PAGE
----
There may have been enough agreement to get either of those bills passed, but Mark said both issues are so large lawmakers would rather have a large majority -- with health care, in particular, being one in which Gov. Charlie Baker would have a keen interest in and a large majority would be needed to override any vetoes.
Meanwhile, Mark thinks the state did a good job with the marijuana legislation but now he feels the Cannabis Control Commission is not moving fast enough with approving licenses. The legislation includes the ability for farmers to grow hemp, which Mark said wasn't included in the ballot question and could be a big help in Western Massachusetts.
"This isn't about marijuana and people smoking it. This is about people using hemp which is a crop people have been using throughout the history of humanity except for the last couple of years. When you are trying to support farmers in our region, diversification is one of the most important things they have," Mark said.
Mark spent the session chairing the Committee on Redistricting. The group is preparing for the U.S. Census in 2020 and the subsequent redistricting process.
"We've been trying to anticipate what will the population look like at the State House level, the state Senate level, and for the U.S. House of Representative," Mark said. "We did the best population estimate we could do based on the last eight years and if those projects continue through 2020, what the population of each municipality will look like."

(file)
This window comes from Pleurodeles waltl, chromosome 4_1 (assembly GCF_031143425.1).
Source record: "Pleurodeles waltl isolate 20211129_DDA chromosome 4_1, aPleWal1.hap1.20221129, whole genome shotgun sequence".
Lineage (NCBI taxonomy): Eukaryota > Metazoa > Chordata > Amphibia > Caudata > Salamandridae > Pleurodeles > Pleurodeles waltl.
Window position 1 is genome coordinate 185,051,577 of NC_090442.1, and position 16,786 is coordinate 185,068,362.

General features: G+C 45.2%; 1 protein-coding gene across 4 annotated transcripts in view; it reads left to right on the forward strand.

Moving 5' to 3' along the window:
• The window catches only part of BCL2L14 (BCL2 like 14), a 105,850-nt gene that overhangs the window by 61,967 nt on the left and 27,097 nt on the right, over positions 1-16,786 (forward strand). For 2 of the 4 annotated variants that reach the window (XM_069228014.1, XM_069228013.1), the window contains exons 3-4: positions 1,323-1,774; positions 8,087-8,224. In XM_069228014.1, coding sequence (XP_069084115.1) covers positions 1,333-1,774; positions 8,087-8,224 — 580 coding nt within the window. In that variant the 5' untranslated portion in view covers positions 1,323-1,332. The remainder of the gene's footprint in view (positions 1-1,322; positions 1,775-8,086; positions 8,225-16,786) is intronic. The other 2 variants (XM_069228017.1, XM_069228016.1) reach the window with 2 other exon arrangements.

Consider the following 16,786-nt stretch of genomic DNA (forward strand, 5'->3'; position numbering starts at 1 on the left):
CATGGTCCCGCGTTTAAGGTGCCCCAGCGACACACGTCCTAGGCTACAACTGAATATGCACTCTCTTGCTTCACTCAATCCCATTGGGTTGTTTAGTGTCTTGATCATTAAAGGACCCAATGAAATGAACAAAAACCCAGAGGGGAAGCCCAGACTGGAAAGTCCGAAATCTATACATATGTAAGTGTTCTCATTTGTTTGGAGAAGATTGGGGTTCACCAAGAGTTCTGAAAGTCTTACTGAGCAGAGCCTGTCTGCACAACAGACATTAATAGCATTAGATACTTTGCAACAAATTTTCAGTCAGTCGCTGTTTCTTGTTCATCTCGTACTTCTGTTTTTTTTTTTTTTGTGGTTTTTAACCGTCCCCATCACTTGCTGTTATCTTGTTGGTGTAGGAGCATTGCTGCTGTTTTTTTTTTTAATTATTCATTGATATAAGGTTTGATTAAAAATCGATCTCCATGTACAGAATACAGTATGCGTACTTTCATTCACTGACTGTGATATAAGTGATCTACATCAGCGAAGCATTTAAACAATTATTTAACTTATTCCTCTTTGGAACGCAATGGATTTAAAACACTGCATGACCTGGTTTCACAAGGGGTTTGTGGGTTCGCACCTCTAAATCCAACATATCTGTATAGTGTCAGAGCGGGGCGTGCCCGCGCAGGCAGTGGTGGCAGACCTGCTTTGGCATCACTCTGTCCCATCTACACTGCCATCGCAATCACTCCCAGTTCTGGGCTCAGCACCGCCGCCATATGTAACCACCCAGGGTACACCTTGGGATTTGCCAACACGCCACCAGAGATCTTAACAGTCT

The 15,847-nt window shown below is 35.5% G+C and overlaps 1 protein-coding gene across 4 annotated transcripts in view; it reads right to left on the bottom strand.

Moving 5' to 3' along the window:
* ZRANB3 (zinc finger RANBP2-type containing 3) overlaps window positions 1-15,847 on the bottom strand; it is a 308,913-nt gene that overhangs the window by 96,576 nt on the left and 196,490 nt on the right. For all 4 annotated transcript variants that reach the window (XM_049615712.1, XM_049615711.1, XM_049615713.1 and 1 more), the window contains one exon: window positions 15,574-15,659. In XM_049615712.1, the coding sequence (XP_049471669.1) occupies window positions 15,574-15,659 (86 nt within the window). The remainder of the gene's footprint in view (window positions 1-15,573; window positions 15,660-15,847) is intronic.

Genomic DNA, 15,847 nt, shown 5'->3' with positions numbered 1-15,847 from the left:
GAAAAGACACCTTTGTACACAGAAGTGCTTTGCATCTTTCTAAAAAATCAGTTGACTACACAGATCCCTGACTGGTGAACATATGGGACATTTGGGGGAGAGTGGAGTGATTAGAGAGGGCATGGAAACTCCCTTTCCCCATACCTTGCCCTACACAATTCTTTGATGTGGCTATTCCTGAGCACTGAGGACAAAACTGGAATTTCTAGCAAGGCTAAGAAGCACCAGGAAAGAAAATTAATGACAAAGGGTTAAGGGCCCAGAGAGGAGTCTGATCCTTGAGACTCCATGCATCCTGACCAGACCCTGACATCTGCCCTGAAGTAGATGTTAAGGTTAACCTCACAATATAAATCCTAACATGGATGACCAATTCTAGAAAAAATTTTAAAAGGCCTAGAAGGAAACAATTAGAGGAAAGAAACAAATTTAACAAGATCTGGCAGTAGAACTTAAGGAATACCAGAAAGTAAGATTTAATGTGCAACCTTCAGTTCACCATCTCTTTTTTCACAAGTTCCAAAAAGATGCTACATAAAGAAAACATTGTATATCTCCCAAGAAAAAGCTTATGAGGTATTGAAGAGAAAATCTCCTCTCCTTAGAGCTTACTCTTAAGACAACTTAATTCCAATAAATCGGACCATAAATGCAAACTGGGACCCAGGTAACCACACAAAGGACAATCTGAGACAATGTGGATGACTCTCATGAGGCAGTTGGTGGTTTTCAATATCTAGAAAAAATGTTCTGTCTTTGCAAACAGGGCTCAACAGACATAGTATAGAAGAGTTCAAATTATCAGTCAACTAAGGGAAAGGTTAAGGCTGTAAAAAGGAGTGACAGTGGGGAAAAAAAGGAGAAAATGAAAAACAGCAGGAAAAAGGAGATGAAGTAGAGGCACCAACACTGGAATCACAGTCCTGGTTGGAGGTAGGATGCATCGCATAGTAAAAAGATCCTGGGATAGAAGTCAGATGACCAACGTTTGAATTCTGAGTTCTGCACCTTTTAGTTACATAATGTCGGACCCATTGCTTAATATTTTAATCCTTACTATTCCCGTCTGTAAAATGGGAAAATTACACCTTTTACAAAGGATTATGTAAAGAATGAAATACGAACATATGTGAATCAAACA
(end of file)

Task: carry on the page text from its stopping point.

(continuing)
The good news with that is that Massachusetts is not currently expected to lose a member of U.S. Congress like it had last time. But the Berkshires have been losing population or stagnant while the rest of the state has grown. That means there will likely be a further power shift from the Berkshires east.
"The congressional districts are going to get bigger, the state Senate districts are going to get bigger, and the state House districts are going to get bigger," Mark said. "The problem with that is if you are representing 16 or 22 towns, it is already a lot. It makes us have to put in that much more time and effort to make sure we are accessible to all of our constituents. If we boost that to 25 towns or 28 towns, it is just going to get that much harder."
He said Western Massachusetts already has a difficult time getting its voice heard because it is vastly outnumbered by the eastern part of the state and redistricting is trending in a way that Western Massachusetts will be even more outnumbered.
"Every single day we are at a disadvantage in terms of getting our voice heard," Mark said.
Mark said a whole lot can change in just a couple years so he didn't elaborate into any of the details. But, he said it is likely that Pittsfield will no longer be large enough to have two representatives in the House.